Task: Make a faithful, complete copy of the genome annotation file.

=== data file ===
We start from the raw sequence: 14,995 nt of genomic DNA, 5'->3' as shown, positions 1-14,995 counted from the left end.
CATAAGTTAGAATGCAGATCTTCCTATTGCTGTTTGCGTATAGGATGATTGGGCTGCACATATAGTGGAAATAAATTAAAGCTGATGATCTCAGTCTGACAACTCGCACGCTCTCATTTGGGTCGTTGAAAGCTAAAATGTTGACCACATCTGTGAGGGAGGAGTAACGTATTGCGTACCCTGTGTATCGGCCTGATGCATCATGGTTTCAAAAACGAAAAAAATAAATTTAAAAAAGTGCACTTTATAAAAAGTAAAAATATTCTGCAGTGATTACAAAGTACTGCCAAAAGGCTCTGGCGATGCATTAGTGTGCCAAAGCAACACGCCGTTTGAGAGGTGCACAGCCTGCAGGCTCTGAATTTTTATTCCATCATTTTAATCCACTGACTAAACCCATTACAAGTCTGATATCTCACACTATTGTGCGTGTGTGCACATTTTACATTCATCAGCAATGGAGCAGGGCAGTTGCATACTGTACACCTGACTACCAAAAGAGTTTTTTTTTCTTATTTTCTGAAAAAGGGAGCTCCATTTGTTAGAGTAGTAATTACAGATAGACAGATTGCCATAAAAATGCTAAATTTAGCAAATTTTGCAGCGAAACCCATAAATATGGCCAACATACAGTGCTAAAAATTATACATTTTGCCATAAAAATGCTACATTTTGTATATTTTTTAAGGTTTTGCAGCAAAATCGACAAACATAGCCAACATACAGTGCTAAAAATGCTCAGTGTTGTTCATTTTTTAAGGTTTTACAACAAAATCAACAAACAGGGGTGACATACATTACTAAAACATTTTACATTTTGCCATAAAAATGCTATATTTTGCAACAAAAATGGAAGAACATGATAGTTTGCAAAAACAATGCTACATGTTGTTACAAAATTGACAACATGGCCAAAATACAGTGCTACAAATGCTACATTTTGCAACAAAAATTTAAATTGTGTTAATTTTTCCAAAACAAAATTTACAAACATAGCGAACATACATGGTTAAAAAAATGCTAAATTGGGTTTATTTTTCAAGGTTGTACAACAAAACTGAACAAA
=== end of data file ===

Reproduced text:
We start from the raw sequence: 14,995 nt of genomic DNA, 5'->3' as shown, positions 1-14,995 counted from the left end.
CATAAGTTAGAATGCAGATCTTCCTATTGCTGTTTGCGTATAGGATGATTGGGCTGCACATATAGTGGAAATAAATTAAAGCTGATGATCTCAGTCTGACAACTCGCACGCTCTCATTTGGGTCGTTGAAAGCTAAAATGTTGACCACATCTGTGAGGGAGGAGTAACGTATTGCGTACCCTGTGTATCGGCCTGATGCATCATGGTTTCAAAAACGAAAAAAATAAATTTAAAAAAGTGCACTTTATAAAAAGTAAAAATATTCTGCAGTGATTACAAAGTACTGCCAAAAGGCTCTGGCGATGCATTAGTGTGCCAAAGCAACACGCCGTTTGAGAGGTGCACAGCCTGCAGGCTCTGAATTTTTATTCCATCATTTTAATCCACTGACTAAACCCATTACAAGTCTGATATCTCACACTATTGTGCGTGTGTGCACATTTTACATTCATCAGCAATGGAGCAGGGCAGTTGCATACTGTACACCTGACTACCAAAAGAGTTTTTTTTTCTTATTTTCTGAAAAAGGGAGCTCCATTTGTTAGAGTAGTAATTACAGATAGACAGATTGCCATAAAAATGCTAAATTTAGCAAATTTTGCAGCGAAACCCATAAATATGGCCAACATACAGTGCTAAAAATTATACATTTTGCCATAAAAATGCTACATTTTGTATATTTTTTAAGGTTTTGCAGCAAAATCGACAAACATAGCCAACATACAGTGCTAAAAATGCTCAGTGTTGTTCATTTTTTAAGGTTTTACAACAAAATCAACAAACAGGGGTGACATACATTACTAAAACATTTTACATTTTGCCATAAAAATGCTATATTTTGCAACAAAAATGGAAGAACATGATAGTTTGCAAAAACAATGCTACATGTTGTTACAAAATTGACAACATGGCCAAAATACAGTGCTACAAATGCTACATTTTGCAACAAAAATTTAAATTGTGTTAATTTTTCCAAAACAAAATTTACAAACATAGCGAACATACATGGTTAAAAAAATGCTAAATTGGGTTTATTTTTCAAGGTTGTACAACAAAACTGAACAAA